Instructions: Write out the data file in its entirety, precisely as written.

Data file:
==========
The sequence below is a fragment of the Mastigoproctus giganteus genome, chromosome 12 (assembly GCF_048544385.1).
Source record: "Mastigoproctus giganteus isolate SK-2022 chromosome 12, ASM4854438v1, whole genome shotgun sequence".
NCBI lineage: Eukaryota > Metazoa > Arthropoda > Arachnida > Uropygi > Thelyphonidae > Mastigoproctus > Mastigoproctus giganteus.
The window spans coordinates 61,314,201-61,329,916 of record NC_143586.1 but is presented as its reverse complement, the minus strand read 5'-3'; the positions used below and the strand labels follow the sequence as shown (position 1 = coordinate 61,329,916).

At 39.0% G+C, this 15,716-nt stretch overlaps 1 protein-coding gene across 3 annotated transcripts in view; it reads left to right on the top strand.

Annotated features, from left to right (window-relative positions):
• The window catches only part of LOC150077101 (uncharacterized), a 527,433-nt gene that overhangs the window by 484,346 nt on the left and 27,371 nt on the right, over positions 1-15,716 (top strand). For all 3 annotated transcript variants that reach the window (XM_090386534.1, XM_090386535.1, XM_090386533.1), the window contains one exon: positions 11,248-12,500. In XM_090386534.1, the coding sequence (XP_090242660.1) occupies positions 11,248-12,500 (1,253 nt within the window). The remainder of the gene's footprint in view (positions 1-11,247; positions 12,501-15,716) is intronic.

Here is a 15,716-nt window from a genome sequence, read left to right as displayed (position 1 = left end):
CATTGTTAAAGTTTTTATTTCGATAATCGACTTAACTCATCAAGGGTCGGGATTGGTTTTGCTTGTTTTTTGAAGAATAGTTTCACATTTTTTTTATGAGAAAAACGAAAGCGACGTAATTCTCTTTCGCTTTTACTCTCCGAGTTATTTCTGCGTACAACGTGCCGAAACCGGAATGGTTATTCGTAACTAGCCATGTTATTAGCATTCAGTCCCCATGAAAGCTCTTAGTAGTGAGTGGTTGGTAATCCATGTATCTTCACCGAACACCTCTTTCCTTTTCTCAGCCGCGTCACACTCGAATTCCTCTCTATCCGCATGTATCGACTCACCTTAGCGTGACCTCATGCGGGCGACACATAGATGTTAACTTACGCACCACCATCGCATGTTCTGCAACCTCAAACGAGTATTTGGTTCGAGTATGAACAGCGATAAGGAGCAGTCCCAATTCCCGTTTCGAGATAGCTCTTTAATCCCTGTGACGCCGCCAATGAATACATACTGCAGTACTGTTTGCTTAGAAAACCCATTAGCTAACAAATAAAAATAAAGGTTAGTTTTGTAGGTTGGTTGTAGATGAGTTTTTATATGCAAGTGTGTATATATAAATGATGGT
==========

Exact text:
The sequence below is a fragment of the Mastigoproctus giganteus genome, chromosome 12 (assembly GCF_048544385.1).
Source record: "Mastigoproctus giganteus isolate SK-2022 chromosome 12, ASM4854438v1, whole genome shotgun sequence".
NCBI lineage: Eukaryota > Metazoa > Arthropoda > Arachnida > Uropygi > Thelyphonidae > Mastigoproctus > Mastigoproctus giganteus.
The window spans coordinates 61,314,201-61,329,916 of record NC_143586.1 but is presented as its reverse complement, the minus strand read 5'-3'; the positions used below and the strand labels follow the sequence as shown (position 1 = coordinate 61,329,916).

At 39.0% G+C, this 15,716-nt stretch overlaps 1 protein-coding gene across 3 annotated transcripts in view; it reads left to right on the top strand.

Annotated features, from left to right (window-relative positions):
• The window catches only part of LOC150077101 (uncharacterized), a 527,433-nt gene that overhangs the window by 484,346 nt on the left and 27,371 nt on the right, over positions 1-15,716 (top strand). For all 3 annotated transcript variants that reach the window (XM_090386534.1, XM_090386535.1, XM_090386533.1), the window contains one exon: positions 11,248-12,500. In XM_090386534.1, the coding sequence (XP_090242660.1) occupies positions 11,248-12,500 (1,253 nt within the window). The remainder of the gene's footprint in view (positions 1-11,247; positions 12,501-15,716) is intronic.

Here is a 15,716-nt window from a genome sequence, read left to right as displayed (position 1 = left end):
CATTGTTAAAGTTTTTATTTCGATAATCGACTTAACTCATCAAGGGTCGGGATTGGTTTTGCTTGTTTTTTGAAGAATAGTTTCACATTTTTTTTATGAGAAAAACGAAAGCGACGTAATTCTCTTTCGCTTTTACTCTCCGAGTTATTTCTGCGTACAACGTGCCGAAACCGGAATGGTTATTCGTAACTAGCCATGTTATTAGCATTCAGTCCCCATGAAAGCTCTTAGTAGTGAGTGGTTGGTAATCCATGTATCTTCACCGAACACCTCTTTCCTTTTCTCAGCCGCGTCACACTCGAATTCCTCTCTATCCGCATGTATCGACTCACCTTAGCGTGACCTCATGCGGGCGACACATAGATGTTAACTTACGCACCACCATCGCATGTTCTGCAACCTCAAACGAGTATTTGGTTCGAGTATGAACAGCGATAAGGAGCAGTCCCAATTCCCGTTTCGAGATAGCTCTTTAATCCCTGTGACGCCGCCAATGAATACATACTGCAGTACTGTTTGCTTAGAAAACCCATTAGCTAACAAATAAAAATAAAGGTTAGTTTTGTAGGTTGGTTGTAGATGAGTTTTTATATGCAAGTGTGTATATATAAATGATGGT